Lewis Hamilton praised for highlighting human rights issues in F1 host countries

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Lewis Hamilton has been praised for speaking out on human rights, © PA Wire/PA Images
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By Philip Duncan, PA F1 Correspondent

Lewis Hamilton has been praised for “throwing down a gauntlet” to Formula One bosses to act on countries the sport races in with poor human rights records.

After clinching his seventh world championship in Turkey earlier this month, Hamilton hinted that his future hinges on the sport cleaning up its act.

The Englishman, who is out of contract with Mercedes in five weeks, said: “I would love to stay, but we realise we have got to face, and not ignore, the human-rights issues in the countries that we go to — not just 20 or 30 years from now, but now. I want to help Mercedes and F1 on that journey.”

Formula One has raced at the Bahrain International Circuit since 2004 (David Davies/PA)

It is understood that there has not been any dialogue between Hamilton and F1 chiefs on this topic.

Hamilton’s record-equalling title parade begins in Bahrain on Sunday with two races to be staged on consecutive weekends in the Gulf Kingdom.

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F1 has visited Bahrain since 2004, but the race was cancelled in 2011 following a series of anti-government protests.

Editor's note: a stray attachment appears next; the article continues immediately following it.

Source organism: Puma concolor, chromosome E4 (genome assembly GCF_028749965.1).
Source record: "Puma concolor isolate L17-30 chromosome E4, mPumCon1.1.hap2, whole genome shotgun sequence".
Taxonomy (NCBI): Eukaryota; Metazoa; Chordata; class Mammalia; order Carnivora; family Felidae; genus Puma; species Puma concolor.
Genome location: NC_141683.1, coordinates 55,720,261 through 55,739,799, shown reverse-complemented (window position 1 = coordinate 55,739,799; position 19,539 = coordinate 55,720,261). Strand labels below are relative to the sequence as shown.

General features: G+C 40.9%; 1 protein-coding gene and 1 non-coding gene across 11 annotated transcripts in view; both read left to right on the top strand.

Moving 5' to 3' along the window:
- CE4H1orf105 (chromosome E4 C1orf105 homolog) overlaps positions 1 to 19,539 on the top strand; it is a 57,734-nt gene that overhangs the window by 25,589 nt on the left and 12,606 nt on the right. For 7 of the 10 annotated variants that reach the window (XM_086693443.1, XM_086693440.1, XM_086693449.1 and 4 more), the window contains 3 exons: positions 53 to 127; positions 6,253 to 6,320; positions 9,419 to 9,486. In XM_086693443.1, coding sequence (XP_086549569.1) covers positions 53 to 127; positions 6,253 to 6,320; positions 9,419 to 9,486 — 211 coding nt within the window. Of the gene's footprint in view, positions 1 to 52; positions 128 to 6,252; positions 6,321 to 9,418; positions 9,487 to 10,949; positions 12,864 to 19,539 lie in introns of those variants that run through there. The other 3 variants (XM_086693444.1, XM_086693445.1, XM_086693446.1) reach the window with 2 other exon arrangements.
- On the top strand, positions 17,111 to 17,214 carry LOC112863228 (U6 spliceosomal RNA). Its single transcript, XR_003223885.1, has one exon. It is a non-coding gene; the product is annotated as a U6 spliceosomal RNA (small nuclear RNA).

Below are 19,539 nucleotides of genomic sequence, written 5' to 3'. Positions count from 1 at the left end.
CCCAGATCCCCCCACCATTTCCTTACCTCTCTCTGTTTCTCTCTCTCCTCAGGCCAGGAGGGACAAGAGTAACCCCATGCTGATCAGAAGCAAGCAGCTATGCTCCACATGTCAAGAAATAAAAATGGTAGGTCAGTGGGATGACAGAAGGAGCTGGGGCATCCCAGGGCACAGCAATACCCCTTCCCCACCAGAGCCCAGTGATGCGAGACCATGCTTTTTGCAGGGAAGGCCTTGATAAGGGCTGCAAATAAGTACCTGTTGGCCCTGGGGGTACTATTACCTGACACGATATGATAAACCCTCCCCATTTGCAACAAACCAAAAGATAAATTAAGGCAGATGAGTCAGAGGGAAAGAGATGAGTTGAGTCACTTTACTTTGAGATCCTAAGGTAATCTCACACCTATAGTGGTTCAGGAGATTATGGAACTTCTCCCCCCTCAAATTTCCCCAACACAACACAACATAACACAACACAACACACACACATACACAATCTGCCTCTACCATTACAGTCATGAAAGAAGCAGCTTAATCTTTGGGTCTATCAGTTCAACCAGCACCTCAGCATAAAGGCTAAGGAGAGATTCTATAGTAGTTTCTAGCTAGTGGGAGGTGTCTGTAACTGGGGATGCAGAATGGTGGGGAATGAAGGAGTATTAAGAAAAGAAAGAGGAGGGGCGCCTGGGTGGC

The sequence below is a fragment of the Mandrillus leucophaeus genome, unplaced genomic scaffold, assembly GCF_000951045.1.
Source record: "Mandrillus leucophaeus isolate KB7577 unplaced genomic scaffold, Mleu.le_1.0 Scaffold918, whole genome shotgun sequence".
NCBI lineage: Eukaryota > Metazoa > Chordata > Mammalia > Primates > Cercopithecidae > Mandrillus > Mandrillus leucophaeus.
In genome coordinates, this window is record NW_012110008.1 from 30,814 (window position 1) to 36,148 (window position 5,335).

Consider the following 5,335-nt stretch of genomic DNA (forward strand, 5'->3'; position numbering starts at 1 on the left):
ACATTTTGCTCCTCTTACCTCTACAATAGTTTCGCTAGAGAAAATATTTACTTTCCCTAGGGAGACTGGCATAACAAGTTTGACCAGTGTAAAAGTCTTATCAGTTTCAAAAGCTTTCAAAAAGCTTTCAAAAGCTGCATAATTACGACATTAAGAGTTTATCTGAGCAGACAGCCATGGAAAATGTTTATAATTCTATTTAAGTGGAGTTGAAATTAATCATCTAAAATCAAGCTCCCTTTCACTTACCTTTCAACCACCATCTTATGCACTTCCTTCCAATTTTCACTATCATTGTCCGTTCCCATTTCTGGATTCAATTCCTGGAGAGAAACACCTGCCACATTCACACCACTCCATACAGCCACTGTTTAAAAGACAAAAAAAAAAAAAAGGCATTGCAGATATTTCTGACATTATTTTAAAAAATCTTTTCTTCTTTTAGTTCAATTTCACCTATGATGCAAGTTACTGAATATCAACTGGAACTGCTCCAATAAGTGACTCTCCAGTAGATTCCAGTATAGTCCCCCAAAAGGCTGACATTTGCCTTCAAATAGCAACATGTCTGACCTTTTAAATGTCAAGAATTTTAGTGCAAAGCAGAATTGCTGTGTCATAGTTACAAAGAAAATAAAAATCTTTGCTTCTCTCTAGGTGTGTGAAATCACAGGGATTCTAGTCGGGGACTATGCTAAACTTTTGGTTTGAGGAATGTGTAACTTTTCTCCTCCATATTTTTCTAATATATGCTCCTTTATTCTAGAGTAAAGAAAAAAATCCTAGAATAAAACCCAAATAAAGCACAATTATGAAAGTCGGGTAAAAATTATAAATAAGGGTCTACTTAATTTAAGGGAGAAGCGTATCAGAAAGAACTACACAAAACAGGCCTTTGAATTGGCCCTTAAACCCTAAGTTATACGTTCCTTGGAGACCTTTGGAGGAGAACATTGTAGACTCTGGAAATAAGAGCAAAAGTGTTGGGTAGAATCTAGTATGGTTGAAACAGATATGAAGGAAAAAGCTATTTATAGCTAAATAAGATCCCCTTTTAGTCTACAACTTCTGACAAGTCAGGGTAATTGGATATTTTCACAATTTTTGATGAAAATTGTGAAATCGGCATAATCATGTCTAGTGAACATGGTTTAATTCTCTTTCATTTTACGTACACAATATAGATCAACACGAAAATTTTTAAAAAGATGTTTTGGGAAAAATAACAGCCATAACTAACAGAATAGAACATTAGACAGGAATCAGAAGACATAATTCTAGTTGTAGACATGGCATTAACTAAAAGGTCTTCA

The country continues to face serious questions over its human rights record, and on Wednesday it emerged that 16 organisations wrote jointly to F1 chairman Chase Carey challenging F1’s role in “sportswashing the Bahraini government’s human rights abuses”.

Hamilton, FIA president Jean Todt, and Stefano Domenicali, who is replacing Carey next year, are also copied in on the letter.

Director for Amnesty International UK, Kate Allen, who also acts a member of the Foreign Secretary’s advisory group on human rights, said: “It’s been extremely encouraging to see Lewis Hamilton throwing down a gauntlet to F1-hosting countries with shockingly poor human rights records.

“Each year, Bahrain has sought to sportswash its image with the glamour of a grand prix, but the grubby reality in Bahrain is of a country where repression is systematic and far-reaching.

“While the impressive Bahrain International Circuit has become an F1 fixture, outside the race track the country remains a deeply repressive place where anyone critical of the government can be jailed merely for posting a tweet.

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“Bahrain’s autocratic rulers may see back-to-back grands prix as another opportunity to sportswash the country’s heavily-tarnished image, but Lewis Hamilton and others are rightly beginning to call countries like Bahrain out over their shocking human rights records.”

The sport has also faced criticism for racing in China (David Davies/PA)

F1 recently announced a deal to race in Saudi Arabia for the next 10 years, starting from 2021. In the past, the sport has faced criticism for staging rounds in China, Russia, Azerbaijan, and Abu Dhabi — the latter will host this season’s finale on December 13 following the Bahrain doubleheader.

An F1 spokesperson said: “We have always been clear with all race promoters and governments with which we deal worldwide that we take violence, abuse of human rights and repression very seriously.

“Our human rights policy is very clear and states that the Formula One companies are committed to respecting internationally recognised human rights in its operations globally and have made our position on human rights clear to all our partners and host countries who commit to respect human rights in the way their events are hosted and delivered.”

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